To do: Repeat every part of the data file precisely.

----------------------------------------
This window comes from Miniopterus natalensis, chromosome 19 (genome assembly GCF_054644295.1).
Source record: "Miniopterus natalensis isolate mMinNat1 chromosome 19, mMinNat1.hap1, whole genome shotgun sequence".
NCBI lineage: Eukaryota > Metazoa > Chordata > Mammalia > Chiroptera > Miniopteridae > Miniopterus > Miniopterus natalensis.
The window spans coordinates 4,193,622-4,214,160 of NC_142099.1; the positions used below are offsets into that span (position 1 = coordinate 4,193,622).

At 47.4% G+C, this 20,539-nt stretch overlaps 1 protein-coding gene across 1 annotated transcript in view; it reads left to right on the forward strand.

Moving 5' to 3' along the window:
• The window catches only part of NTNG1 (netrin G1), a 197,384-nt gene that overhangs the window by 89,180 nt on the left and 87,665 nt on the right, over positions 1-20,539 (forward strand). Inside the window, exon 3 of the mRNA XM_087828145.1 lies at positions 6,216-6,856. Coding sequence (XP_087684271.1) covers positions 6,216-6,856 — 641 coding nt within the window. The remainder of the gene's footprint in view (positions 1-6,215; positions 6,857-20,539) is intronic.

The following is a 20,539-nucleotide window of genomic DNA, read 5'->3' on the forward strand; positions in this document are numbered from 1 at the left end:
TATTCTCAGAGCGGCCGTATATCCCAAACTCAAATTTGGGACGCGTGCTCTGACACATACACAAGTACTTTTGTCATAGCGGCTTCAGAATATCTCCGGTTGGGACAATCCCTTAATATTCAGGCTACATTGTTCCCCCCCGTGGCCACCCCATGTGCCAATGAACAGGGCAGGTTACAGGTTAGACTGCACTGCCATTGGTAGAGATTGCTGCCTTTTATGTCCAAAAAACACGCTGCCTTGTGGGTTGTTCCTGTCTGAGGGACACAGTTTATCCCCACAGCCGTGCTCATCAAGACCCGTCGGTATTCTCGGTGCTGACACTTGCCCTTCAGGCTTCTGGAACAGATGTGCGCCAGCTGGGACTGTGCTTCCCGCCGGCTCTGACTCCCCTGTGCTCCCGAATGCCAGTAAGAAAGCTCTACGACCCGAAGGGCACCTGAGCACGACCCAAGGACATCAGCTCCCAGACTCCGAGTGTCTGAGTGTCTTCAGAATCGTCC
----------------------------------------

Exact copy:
This window comes from Miniopterus natalensis, chromosome 19 (genome assembly GCF_054644295.1).
Source record: "Miniopterus natalensis isolate mMinNat1 chromosome 19, mMinNat1.hap1, whole genome shotgun sequence".
NCBI lineage: Eukaryota > Metazoa > Chordata > Mammalia > Chiroptera > Miniopteridae > Miniopterus > Miniopterus natalensis.
The window spans coordinates 4,193,622-4,214,160 of NC_142099.1; the positions used below are offsets into that span (position 1 = coordinate 4,193,622).

At 47.4% G+C, this 20,539-nt stretch overlaps 1 protein-coding gene across 1 annotated transcript in view; it reads left to right on the forward strand.

Moving 5' to 3' along the window:
• The window catches only part of NTNG1 (netrin G1), a 197,384-nt gene that overhangs the window by 89,180 nt on the left and 87,665 nt on the right, over positions 1-20,539 (forward strand). Inside the window, exon 3 of the mRNA XM_087828145.1 lies at positions 6,216-6,856. Coding sequence (XP_087684271.1) covers positions 6,216-6,856 — 641 coding nt within the window. The remainder of the gene's footprint in view (positions 1-6,215; positions 6,857-20,539) is intronic.

The following is a 20,539-nucleotide window of genomic DNA, read 5'->3' on the forward strand; positions in this document are numbered from 1 at the left end:
TATTCTCAGAGCGGCCGTATATCCCAAACTCAAATTTGGGACGCGTGCTCTGACACATACACAAGTACTTTTGTCATAGCGGCTTCAGAATATCTCCGGTTGGGACAATCCCTTAATATTCAGGCTACATTGTTCCCCCCCGTGGCCACCCCATGTGCCAATGAACAGGGCAGGTTACAGGTTAGACTGCACTGCCATTGGTAGAGATTGCTGCCTTTTATGTCCAAAAAACACGCTGCCTTGTGGGTTGTTCCTGTCTGAGGGACACAGTTTATCCCCACAGCCGTGCTCATCAAGACCCGTCGGTATTCTCGGTGCTGACACTTGCCCTTCAGGCTTCTGGAACAGATGTGCGCCAGCTGGGACTGTGCTTCCCGCCGGCTCTGACTCCCCTGTGCTCCCGAATGCCAGTAAGAAAGCTCTACGACCCGAAGGGCACCTGAGCACGACCCAAGGACATCAGCTCCCAGACTCCGAGTGTCTGAGTGTCTTCAGAATCGTCC